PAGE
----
In my blog post of June 6th I wrote favourably of Stéphane Dion's promise that, should the Liberals be elected, he would establish a Commissioner of Gender Equality. In an editorial on June 9th, the Globe and Mail charged that such a move would be "outdated tokenism."
The commissioner would examine gender-equality practices in all government departments, scrutinize existing programs and policies to see if they are in line with the Federal Plan for Gender Equality, and report annually to Parliament. These, Mr. Dion added triumphantly, are "bold steps."
If so, they are bold steps backward...
Since 1995, Ottawa has required its departments and agencies to conduct gender-based analysis of proposed policies and legislation, where appropriate. The government, however, did not establish a commissioner to police its application.
Now, 13 years later, along comes Mr. Dion. Gender-based analysis may be a legitimate effort when examining such issues as the intricate tax implications of child-care proposals. But do we really want to run all existing federal policies through this lens? ... Radical feminist 1960s chic could wreak havoc on 2008 officialdom.
To the question asked in this editorial, yes, we do really want to run ALL existing federal policies through gender-based analysis. That is the point in the call by the Standing Committee on the Status of Women to establish a Commissioner of Gender Equality, to ensure that this is done.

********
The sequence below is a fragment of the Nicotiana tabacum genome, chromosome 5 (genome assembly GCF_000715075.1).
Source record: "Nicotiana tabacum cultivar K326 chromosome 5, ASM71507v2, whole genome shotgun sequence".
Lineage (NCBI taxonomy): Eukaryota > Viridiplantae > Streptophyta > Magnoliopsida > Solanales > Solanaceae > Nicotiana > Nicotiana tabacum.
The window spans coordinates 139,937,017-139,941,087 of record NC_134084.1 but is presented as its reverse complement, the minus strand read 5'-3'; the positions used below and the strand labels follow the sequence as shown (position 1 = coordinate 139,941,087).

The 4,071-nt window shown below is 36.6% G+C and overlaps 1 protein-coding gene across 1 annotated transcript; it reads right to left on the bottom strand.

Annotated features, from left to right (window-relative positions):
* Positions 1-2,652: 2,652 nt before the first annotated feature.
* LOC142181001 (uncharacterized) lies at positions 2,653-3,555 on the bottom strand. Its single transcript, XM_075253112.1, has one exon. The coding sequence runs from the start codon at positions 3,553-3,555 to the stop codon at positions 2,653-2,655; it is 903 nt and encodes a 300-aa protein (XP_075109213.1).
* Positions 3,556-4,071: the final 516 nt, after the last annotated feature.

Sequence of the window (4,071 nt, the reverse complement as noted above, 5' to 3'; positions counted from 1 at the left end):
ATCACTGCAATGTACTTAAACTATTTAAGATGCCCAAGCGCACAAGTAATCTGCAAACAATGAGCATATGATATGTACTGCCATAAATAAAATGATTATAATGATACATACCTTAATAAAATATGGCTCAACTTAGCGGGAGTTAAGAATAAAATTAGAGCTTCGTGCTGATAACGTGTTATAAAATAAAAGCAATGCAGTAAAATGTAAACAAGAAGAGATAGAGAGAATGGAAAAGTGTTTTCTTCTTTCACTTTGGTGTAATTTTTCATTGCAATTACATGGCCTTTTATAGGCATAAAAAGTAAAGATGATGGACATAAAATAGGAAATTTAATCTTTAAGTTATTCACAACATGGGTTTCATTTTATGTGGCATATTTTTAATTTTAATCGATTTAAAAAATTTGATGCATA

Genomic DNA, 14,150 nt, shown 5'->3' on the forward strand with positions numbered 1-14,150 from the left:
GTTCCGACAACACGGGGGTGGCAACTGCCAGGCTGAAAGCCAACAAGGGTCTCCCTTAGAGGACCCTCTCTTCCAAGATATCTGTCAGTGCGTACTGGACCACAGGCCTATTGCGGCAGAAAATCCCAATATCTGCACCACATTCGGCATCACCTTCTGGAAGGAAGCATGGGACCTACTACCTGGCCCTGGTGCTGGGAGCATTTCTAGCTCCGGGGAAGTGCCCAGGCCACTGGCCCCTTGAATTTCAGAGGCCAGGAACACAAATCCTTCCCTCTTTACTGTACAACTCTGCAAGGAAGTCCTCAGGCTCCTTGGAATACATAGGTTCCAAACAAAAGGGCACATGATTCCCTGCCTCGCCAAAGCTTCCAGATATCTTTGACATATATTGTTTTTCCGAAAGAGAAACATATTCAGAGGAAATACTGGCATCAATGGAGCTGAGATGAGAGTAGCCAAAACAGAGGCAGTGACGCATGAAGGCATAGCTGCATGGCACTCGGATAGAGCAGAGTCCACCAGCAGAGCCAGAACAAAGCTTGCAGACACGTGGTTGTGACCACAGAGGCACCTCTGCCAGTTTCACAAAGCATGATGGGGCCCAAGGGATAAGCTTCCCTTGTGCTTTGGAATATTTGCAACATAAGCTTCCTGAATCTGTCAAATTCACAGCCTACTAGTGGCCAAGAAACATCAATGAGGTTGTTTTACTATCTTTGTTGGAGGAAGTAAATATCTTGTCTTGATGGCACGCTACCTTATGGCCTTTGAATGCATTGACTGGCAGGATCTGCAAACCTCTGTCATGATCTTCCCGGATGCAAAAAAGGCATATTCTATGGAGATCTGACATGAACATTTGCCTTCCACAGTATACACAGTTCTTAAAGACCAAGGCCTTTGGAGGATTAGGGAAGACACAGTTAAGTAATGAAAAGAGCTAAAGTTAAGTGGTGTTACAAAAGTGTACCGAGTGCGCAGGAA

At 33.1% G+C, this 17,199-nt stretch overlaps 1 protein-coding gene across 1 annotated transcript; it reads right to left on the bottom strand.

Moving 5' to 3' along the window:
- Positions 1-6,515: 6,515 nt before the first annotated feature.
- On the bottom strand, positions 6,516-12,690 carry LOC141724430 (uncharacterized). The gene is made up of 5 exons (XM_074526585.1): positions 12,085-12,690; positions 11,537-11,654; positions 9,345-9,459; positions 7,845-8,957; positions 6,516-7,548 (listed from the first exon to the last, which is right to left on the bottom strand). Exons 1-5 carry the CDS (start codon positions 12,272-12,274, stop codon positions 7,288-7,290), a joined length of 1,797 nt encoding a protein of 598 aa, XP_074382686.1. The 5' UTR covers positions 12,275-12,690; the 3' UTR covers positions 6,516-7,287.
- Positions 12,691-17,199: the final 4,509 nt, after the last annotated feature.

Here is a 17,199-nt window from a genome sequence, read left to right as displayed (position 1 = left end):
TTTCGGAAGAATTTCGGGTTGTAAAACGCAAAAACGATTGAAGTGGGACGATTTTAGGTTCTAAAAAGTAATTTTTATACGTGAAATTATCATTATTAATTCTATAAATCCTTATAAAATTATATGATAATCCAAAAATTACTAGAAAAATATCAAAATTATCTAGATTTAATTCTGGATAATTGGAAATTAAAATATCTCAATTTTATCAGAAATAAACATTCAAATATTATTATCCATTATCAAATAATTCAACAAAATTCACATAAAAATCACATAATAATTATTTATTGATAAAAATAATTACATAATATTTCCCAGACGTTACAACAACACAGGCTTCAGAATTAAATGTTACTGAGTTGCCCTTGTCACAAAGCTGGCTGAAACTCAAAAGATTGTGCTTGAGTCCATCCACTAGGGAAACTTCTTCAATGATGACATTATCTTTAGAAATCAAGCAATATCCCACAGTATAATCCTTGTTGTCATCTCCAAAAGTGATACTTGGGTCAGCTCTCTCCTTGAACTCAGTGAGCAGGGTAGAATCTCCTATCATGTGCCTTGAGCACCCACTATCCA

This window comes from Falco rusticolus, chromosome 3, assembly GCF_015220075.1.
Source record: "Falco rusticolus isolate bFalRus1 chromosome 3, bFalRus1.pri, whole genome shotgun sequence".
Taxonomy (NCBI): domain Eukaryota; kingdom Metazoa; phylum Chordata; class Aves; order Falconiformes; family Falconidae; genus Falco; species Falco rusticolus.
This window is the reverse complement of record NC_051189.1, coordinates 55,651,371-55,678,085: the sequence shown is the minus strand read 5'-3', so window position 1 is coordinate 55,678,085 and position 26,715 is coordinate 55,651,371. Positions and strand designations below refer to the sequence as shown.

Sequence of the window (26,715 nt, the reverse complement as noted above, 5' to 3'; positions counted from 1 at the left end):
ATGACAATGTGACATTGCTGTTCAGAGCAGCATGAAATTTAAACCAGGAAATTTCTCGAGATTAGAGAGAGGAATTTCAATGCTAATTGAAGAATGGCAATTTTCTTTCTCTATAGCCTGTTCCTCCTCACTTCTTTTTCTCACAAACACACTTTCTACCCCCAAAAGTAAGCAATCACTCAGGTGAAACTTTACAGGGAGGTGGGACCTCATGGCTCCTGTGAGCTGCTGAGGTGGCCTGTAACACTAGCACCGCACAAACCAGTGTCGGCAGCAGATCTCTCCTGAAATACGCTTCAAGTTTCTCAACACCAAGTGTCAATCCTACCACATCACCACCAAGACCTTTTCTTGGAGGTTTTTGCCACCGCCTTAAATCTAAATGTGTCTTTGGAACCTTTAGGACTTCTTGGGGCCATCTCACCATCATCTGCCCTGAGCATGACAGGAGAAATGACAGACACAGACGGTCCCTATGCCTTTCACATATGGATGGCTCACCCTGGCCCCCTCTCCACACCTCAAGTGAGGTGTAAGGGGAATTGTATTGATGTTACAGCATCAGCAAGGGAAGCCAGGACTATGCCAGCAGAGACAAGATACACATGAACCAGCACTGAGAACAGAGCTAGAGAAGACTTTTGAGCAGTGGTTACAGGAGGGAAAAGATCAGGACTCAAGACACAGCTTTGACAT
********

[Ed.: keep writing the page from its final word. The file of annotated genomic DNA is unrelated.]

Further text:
Programs which are not obviously relevant to women can and indeed do affect the genders differently, not least because we don't both start out with equal opportunity. The issues are structural and systemic.
- Women's income is still $0.70 for each $1.00 earned by a man.
- Women are less likely to be eligible for Employment Insurance because:
- society places additional pressures on women to serve as caregivers and volunteers, which means
- women are less in a position to be employed full-time and hence contribute to EI, obtain a decent salary and benefits, and accumulate the sufficient number of hours. For the same reasons, a woman who does manage to become EI eligible is likely to receive substantially lower benefits than those of a man.
- Women are less likely to receive a decent pension when they retire, again because the work that they do, which society values in one sense, is not valued in another sense; conveniently, women do not get paid for their caregiving work.
For a good review of the issues, see Gender Budget Initiatives: Why they matter in Canada (PDF, 158 Kb).
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